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GES155 - Disused Piccadilly Line Platforms, Holborn

Getting here is described in the write up for GES154, so I shall merely continue from that.

The last time I had seen GE077, was when he was bolting it down this platform from the junction just North of H0lborn station. It was also here I had a quick chat with GE045, and we shook hands wishing each other good luck. And somewhere behind me was GE049. Now I was here again, alone, dehydrated, nervous and wary of what the hell was going on. i had just run through Holb0rn station and not seen any sign of life, and on reaching the Piccadilly line tracks, found them off. I figured if there had been any activity, it was over now.

This is the view those squinting out of an East bound train can see as they head to Russell Square. The approach to Platform 5 at H0lborn.

Walking up to the platform, it had boxed off area at the end of the platform nearest to where I entered. The original brickwork is visible here, with dark glazed bricks framing the white and green (?) tiles. The station name with original colouring, just poking out from behind the phone box.

The station name of H0lborn Kingsway, as opposed to the normal H0lborn. The Eastbound H0lborn platform sits through a short passage on the other side of the wall. Not sure when the posters are from, but are from the last few years, not 1994 when the platform was last used by the public.

More of the original tiling and a removed roundel.

The bottom two thirds of the platform, past the boxed off area.

Up until 1994, one could have walked through this passage to the Eastbound platform, after this a see through mesh was put up, and finally these metal doors.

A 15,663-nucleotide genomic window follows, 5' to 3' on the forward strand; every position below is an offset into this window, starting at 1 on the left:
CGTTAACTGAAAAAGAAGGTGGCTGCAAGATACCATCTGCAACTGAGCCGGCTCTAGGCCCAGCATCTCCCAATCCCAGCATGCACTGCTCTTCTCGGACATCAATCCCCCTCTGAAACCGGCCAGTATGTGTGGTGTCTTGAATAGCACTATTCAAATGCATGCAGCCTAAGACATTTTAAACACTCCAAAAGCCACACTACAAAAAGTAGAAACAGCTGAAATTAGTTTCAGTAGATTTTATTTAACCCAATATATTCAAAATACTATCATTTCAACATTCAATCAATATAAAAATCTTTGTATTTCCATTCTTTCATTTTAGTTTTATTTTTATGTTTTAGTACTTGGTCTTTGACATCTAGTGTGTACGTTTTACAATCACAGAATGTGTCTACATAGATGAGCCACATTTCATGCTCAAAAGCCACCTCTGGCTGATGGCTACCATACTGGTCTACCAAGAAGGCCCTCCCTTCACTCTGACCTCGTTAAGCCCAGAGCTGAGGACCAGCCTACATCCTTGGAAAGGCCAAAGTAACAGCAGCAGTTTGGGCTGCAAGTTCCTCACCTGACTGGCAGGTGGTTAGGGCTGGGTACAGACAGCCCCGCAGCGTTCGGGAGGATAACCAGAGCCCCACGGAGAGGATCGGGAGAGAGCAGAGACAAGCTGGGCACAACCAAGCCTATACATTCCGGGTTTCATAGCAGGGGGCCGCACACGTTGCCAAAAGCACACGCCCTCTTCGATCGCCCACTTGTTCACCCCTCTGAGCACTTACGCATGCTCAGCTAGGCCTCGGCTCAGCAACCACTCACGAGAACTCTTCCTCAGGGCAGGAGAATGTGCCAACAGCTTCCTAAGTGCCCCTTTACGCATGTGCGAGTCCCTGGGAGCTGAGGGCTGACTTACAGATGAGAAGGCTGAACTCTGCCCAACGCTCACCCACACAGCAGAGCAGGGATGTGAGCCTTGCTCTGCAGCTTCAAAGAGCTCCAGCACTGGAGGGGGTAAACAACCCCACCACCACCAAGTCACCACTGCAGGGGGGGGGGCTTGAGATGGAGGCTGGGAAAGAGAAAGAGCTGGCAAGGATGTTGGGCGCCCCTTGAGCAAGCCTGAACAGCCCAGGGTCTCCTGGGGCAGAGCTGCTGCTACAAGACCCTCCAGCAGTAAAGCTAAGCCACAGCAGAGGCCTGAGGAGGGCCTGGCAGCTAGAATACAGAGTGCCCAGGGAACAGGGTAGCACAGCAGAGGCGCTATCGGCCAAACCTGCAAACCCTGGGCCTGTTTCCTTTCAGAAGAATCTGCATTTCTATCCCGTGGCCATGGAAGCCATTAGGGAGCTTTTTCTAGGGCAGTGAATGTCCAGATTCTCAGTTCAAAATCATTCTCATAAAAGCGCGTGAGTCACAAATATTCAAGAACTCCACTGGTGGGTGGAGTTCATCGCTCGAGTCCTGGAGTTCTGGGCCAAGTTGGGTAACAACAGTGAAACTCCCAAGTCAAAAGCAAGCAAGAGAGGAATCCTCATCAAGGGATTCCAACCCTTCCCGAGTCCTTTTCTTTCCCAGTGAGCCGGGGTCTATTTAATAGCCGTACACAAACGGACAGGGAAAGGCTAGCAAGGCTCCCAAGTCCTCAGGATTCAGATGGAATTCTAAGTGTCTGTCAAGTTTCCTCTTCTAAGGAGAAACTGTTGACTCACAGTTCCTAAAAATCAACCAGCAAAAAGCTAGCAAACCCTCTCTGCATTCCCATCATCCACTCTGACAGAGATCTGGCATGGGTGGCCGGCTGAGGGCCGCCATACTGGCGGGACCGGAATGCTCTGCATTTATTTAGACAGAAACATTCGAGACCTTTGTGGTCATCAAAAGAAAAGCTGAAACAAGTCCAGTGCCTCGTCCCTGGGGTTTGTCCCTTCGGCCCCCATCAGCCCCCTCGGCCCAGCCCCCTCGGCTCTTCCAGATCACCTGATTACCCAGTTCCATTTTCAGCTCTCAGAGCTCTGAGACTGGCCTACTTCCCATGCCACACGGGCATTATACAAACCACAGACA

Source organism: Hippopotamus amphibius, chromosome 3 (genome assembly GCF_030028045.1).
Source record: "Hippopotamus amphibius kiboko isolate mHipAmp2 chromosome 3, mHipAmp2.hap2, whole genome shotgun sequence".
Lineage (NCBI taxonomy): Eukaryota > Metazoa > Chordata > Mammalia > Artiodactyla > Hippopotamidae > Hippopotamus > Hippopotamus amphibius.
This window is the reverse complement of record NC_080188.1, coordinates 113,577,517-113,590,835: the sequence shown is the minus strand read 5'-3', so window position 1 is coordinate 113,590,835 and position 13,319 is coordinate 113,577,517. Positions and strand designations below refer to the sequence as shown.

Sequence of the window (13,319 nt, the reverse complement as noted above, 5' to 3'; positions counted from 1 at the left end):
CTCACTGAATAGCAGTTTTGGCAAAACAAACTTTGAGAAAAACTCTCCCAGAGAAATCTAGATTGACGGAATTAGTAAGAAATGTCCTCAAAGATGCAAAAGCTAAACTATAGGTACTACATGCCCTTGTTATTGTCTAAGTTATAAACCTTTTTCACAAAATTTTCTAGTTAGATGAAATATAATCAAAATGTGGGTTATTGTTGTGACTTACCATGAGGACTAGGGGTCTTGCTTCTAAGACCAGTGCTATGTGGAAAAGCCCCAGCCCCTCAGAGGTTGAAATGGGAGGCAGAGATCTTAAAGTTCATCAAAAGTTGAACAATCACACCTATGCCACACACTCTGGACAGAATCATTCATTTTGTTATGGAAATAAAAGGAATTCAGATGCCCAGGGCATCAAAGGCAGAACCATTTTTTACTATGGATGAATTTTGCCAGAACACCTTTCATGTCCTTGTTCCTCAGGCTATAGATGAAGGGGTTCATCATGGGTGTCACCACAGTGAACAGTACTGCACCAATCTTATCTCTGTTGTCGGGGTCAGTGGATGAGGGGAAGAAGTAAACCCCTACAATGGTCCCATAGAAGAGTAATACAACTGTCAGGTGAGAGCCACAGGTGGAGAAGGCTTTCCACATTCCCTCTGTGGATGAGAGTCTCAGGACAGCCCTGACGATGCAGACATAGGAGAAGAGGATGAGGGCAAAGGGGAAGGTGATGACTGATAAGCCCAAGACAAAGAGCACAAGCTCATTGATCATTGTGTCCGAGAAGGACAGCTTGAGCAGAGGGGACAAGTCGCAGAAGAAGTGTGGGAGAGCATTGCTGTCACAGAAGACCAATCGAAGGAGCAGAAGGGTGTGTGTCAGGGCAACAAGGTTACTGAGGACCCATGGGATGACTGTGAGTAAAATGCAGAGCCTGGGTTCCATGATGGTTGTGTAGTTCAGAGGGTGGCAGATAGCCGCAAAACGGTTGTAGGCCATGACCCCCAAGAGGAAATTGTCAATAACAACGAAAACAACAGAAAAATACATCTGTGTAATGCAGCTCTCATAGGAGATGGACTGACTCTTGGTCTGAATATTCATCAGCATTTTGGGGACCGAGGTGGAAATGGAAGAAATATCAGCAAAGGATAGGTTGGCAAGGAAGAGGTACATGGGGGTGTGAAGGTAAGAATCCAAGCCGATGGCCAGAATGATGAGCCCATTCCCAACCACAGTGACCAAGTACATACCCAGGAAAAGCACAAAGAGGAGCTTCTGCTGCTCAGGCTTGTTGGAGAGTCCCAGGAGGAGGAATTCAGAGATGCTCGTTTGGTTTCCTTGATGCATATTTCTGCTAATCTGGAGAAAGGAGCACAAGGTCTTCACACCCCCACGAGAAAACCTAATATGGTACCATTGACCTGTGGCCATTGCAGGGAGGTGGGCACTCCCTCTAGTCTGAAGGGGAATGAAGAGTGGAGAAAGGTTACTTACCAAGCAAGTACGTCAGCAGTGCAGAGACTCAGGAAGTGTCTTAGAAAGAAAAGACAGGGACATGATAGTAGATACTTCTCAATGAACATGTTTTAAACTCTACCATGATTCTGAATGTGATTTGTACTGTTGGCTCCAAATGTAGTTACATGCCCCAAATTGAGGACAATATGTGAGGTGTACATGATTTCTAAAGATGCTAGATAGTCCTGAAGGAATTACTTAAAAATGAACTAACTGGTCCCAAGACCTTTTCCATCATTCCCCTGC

The stairs lead down to a vent in what would have been a former passage off somewhere. And old layout of the Piccadilly line sits behind the metal supports on the wall.

Some confusion here, the H0lborn roundel without the Kingsway addition. And then the name of a station on another line. Queen Anne's Gate is near St.James Park area of London, not H0lborn.

Reverse full length shot of the station, as I left to find the other disused platform here.

Heading south from Platform 5 towards @ldwych, one only has to go 50m or so, and then double back through an old mesh/chainlink fence. This is the former tunnel leading out of the disused platform. It was taken out of service in 1917, and was used during WWII like most other stations.

The original platform is the empty area here, the rooms on the left were built where the tracks once were. The door on the left carries the initials of the police force charged with protecting the transport network, and keeping the likes of myself and colleagues out. Oops!

With the disused H0lborn platforms behind the camera, this shows the line down to @ldwych. The other tunnel behind the closed door on the left, has had all it's tracks removed, and leads to the 1917 disused platform. More information from here on in can be found on the explore of @ldwych, GES132. I proceeded down the right hand tunnel to @ldwych.

Just as I was about to reach @ldwych, I was confronted with an old train parked up. It was blocking the tunnel, so I had to go in through the front of the carriage, and on through the train.

The carriage was devoid of advertising, and had the old style ball hangers, for grabbing onto while swaying about.

I couldn't resist a shot in the drivers seat. You can also see the very large sweat patch on my back, where i'd lost a lot of sweat and was very much in need of topping up.

I staggered up the spiral stairs, and into the surface station. Still somewhat weary of whether there might be the authorities in the station. It turned out to be empty, and I quickly left through the door, and went in search of somewhere that sold water.


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